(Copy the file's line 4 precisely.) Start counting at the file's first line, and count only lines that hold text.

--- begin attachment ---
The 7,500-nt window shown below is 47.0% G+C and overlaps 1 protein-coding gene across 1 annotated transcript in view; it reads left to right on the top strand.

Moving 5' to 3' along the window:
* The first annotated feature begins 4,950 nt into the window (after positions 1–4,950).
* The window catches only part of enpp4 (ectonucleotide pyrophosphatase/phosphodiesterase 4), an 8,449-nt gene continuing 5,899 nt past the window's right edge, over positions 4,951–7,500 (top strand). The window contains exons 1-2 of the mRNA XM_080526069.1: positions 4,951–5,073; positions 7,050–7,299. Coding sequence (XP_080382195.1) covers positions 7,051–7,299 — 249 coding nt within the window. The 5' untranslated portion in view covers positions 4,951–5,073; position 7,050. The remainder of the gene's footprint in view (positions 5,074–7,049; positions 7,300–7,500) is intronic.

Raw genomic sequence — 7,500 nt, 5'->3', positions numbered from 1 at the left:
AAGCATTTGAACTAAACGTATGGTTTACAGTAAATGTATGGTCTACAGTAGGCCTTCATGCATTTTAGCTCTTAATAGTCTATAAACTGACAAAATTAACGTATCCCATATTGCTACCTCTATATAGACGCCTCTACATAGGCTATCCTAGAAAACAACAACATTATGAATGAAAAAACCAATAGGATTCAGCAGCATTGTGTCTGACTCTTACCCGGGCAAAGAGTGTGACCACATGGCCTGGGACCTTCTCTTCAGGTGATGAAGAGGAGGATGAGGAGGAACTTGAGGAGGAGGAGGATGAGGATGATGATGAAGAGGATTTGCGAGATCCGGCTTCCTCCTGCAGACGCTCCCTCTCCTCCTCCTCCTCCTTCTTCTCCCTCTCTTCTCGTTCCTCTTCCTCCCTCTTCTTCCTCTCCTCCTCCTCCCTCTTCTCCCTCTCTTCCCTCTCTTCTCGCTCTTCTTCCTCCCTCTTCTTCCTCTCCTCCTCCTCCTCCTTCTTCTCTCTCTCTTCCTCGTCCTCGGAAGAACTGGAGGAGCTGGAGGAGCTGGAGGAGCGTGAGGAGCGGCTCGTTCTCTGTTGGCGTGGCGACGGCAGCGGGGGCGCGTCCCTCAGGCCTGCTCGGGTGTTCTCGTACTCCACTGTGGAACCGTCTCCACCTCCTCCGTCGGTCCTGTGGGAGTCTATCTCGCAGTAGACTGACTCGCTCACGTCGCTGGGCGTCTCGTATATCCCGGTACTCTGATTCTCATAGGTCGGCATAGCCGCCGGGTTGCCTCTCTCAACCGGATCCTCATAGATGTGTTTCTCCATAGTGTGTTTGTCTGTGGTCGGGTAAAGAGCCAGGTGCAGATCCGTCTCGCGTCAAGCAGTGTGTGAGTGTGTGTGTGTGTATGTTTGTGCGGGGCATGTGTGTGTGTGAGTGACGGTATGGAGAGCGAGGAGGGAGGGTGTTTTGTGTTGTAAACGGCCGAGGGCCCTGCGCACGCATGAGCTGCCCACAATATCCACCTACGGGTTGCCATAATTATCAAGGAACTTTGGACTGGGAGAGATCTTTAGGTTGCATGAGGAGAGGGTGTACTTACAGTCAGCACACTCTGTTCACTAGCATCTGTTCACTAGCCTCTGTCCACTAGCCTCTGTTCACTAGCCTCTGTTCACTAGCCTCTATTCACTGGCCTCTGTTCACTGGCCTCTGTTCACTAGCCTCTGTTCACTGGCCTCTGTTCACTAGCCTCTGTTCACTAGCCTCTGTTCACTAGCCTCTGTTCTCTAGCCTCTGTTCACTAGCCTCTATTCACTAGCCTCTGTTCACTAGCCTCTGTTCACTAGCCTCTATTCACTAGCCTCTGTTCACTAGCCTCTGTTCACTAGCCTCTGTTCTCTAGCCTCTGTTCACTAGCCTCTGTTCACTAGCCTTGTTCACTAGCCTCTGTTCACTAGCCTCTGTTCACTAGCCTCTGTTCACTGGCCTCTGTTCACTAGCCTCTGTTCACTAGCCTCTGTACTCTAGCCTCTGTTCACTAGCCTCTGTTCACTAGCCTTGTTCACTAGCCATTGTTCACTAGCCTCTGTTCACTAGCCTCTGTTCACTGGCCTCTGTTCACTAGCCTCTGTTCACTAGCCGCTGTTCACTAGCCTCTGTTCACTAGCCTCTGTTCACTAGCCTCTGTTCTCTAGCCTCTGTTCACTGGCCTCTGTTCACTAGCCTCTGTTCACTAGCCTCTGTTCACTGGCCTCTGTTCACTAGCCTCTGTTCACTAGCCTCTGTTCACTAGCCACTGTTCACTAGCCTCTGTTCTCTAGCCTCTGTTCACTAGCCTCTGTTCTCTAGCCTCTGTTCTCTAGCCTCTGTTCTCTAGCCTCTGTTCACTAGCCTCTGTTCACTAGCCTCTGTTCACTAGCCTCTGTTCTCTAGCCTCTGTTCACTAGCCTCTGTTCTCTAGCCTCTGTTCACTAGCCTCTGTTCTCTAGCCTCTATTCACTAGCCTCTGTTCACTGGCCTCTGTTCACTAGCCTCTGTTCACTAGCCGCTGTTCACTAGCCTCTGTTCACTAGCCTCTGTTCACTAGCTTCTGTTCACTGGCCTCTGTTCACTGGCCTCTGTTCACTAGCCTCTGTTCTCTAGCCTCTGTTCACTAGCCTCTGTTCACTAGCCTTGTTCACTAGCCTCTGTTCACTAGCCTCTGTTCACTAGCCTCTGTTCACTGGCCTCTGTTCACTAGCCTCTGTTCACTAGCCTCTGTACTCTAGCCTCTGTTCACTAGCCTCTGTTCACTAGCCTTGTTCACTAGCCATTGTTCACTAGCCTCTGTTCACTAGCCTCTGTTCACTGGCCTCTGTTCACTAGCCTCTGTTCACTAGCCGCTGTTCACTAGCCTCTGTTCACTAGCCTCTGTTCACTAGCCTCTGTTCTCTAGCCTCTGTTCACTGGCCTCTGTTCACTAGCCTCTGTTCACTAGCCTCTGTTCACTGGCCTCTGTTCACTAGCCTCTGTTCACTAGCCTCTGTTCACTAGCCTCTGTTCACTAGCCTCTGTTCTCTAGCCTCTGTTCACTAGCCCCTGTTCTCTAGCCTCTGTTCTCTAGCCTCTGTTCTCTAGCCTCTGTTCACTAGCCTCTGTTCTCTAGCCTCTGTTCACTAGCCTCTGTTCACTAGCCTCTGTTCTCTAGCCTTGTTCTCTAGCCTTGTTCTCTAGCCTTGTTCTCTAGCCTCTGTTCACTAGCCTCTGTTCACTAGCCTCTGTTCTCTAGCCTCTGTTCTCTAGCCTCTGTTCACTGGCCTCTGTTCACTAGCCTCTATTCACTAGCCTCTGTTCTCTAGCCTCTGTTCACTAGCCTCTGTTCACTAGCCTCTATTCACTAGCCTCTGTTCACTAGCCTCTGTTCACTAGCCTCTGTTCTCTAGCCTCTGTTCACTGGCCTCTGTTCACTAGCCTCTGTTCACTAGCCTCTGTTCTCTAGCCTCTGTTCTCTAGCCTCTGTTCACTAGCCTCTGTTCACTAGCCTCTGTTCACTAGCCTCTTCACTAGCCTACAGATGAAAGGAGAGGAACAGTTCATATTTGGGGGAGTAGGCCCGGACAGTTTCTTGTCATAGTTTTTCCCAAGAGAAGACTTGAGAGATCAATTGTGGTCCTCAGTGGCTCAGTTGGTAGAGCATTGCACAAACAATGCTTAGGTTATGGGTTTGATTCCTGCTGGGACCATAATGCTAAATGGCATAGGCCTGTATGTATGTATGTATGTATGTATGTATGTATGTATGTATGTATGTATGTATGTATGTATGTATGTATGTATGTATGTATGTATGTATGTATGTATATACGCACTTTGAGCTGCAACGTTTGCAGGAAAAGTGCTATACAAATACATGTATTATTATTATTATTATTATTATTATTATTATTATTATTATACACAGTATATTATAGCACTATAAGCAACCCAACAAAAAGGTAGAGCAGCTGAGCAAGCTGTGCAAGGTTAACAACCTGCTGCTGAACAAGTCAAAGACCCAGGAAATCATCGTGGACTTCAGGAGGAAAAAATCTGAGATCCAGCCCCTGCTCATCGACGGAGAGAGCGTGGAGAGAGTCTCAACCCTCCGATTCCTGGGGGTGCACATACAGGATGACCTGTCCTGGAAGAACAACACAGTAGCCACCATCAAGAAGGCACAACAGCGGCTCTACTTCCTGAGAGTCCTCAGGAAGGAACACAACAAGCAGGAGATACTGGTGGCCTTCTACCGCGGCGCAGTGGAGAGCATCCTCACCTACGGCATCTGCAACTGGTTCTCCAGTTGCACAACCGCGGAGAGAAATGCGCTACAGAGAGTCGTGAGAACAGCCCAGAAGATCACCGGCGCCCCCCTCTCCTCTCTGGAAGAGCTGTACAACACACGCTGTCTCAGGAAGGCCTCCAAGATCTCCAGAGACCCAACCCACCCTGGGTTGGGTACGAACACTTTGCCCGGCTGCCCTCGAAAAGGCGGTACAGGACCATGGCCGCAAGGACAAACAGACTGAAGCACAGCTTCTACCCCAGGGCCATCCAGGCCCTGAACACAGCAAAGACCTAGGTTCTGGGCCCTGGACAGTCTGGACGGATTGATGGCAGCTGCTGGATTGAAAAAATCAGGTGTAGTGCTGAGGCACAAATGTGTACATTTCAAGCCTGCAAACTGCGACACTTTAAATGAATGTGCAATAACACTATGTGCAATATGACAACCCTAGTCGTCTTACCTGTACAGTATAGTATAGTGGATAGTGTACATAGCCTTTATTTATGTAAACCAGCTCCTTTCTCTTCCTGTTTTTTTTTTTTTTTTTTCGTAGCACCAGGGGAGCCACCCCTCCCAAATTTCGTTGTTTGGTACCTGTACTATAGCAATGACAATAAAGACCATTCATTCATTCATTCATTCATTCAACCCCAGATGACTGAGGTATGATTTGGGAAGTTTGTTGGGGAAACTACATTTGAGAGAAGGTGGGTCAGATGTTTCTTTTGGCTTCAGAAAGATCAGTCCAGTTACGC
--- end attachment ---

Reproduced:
* The window catches only part of enpp4 (ectonucleotide pyrophosphatase/phosphodiesterase 4), an 8,449-nt gene continuing 5,899 nt past the window's right edge, over positions 4,951–7,500 (top strand). The window contains exons 1-2 of the mRNA XM_080526069.1: positions 4,951–5,073; positions 7,050–7,299. Coding sequence (XP_080382195.1) covers positions 7,051–7,299 — 249 coding nt within the window. The 5' untranslated portion in view covers positions 4,951–5,073; position 7,050. The remainder of the gene's footprint in view (positions 5,074–7,049; positions 7,300–7,500) is intronic.